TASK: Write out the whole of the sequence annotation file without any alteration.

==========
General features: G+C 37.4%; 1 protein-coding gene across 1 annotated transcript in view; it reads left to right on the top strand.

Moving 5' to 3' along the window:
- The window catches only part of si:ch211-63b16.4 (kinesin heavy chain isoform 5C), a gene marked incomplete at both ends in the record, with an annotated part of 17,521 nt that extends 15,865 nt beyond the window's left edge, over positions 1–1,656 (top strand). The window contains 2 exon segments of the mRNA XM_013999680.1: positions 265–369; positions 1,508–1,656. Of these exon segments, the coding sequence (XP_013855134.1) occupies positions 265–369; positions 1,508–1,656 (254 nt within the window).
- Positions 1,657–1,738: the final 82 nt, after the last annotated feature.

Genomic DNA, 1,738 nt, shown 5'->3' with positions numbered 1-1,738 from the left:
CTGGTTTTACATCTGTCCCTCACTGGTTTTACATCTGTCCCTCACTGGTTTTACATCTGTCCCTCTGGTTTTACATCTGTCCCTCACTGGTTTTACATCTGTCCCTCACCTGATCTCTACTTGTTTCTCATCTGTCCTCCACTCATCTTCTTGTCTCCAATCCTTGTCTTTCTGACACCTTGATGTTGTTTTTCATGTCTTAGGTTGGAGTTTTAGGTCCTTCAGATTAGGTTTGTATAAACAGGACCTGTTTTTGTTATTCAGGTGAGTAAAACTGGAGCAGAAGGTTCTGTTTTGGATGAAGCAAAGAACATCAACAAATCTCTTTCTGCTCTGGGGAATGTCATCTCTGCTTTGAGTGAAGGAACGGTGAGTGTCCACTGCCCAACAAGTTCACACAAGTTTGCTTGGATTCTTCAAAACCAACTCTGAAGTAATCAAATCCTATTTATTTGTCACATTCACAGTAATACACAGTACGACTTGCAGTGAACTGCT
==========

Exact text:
General features: G+C 37.4%; 1 protein-coding gene across 1 annotated transcript in view; it reads left to right on the top strand.

Moving 5' to 3' along the window:
- The window catches only part of si:ch211-63b16.4 (kinesin heavy chain isoform 5C), a gene marked incomplete at both ends in the record, with an annotated part of 17,521 nt that extends 15,865 nt beyond the window's left edge, over positions 1–1,656 (top strand). The window contains 2 exon segments of the mRNA XM_013999680.1: positions 265–369; positions 1,508–1,656. Of these exon segments, the coding sequence (XP_013855134.1) occupies positions 265–369; positions 1,508–1,656 (254 nt within the window).
- Positions 1,657–1,738: the final 82 nt, after the last annotated feature.

Genomic DNA, 1,738 nt, shown 5'->3' with positions numbered 1-1,738 from the left:
CTGGTTTTACATCTGTCCCTCACTGGTTTTACATCTGTCCCTCACTGGTTTTACATCTGTCCCTCTGGTTTTACATCTGTCCCTCACTGGTTTTACATCTGTCCCTCACCTGATCTCTACTTGTTTCTCATCTGTCCTCCACTCATCTTCTTGTCTCCAATCCTTGTCTTTCTGACACCTTGATGTTGTTTTTCATGTCTTAGGTTGGAGTTTTAGGTCCTTCAGATTAGGTTTGTATAAACAGGACCTGTTTTTGTTATTCAGGTGAGTAAAACTGGAGCAGAAGGTTCTGTTTTGGATGAAGCAAAGAACATCAACAAATCTCTTTCTGCTCTGGGGAATGTCATCTCTGCTTTGAGTGAAGGAACGGTGAGTGTCCACTGCCCAACAAGTTCACACAAGTTTGCTTGGATTCTTCAAAACCAACTCTGAAGTAATCAAATCCTATTTATTTGTCACATTCACAGTAATACACAGTACGACTTGCAGTGAACTGCT